News |

Record numbers relocate to Åland Islands

Last year more people moved to the Åland Islands – an autonomous part of Finland – than at any time in recorded history.

Ahvenanmaan lippu liehuu sinistä taivasta vasten. Seinällä Ahvenanmaan vaakuna.
Image: Yle

The Åland Islands between Sweden and Finland have seen a spike in people moving to the autonomous Finnish area. The archipelago's statistics authority reports that over 1,000 people joined its population of around 30,000 in 2016. Figures show that 700 of the new residents were Swedish speakers.

This category of Swedish speakers includes equal amounts of Finland Swedes, Swedish natives and people born on the islands who are returning. The group with the largest change is new residents that were born in Sweden.

About 100 of the new arrivals are Finnish speakers. Only five percent of the current residents of the island are estimated to speak Finnish as their first language.

Over 200 of the people moving to Åland in 2016 speak something other than Swedish or Finnish as their first language. The majority of this latter group originates from countries outside the Nordics.

The Swedish language spoken on the Åland Islands is closer to the Uppländska dialect of Sweden than to Finland Swedish, which has its own distinct dialect.

Åland as a part of Finland

Located at the entrance to the Gulf of Bothnia in the Baltic Sea, the group of islands that make up Åland are the only monolingual Swedish-speaking region in Finland. Åland has maintained an autonomous, demilitarized status since 1920.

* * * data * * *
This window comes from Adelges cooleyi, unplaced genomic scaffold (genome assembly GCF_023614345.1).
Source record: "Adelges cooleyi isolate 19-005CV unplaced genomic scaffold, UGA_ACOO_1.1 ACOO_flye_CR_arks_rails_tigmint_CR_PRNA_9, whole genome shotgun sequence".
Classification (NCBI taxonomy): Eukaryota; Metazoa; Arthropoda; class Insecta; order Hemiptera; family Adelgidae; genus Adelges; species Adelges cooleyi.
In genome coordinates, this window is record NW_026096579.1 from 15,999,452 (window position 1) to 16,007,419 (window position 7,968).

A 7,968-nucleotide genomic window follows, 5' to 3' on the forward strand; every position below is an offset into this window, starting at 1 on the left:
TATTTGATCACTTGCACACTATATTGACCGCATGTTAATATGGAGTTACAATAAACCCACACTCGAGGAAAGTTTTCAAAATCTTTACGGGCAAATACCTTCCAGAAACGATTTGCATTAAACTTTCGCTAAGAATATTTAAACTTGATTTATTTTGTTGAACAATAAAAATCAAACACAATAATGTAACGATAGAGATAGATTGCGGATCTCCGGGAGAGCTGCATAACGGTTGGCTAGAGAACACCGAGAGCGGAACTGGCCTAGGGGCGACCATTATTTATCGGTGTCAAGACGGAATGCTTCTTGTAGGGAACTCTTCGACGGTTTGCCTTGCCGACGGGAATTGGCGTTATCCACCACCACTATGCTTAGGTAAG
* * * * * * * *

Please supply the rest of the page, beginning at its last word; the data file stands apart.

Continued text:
The standard of living on the archipelago is one of Finland's highest at present, with services accounting for most of the island's business. Close to 30 percent of the area's GDP derives from shipping.

In the 2015 elections, the Future of Åland political party – which calls for the region's independence from Finland – won 7.4 percent of the vote and 2 seats out of 30 in the Ålands' independent parliament, the Lagting.

Åland's representative to the Nordic Council. Britt Lundberg, recently made headlines for not supporting a bid to make Finnish and Icelandic official working languages of the council. Current rules state that written questions to the council can only be presented in the "mutually intelligible" languages of Swedish, Norwegian or Danish.

Lundberg – who serves as president of the council – has since reassured concerned Finns that when the final vote is taken in November, she plans to vote in support of making Finnish and Icelandic official working languages of the Nordic Council.

Latest in: News


Our picks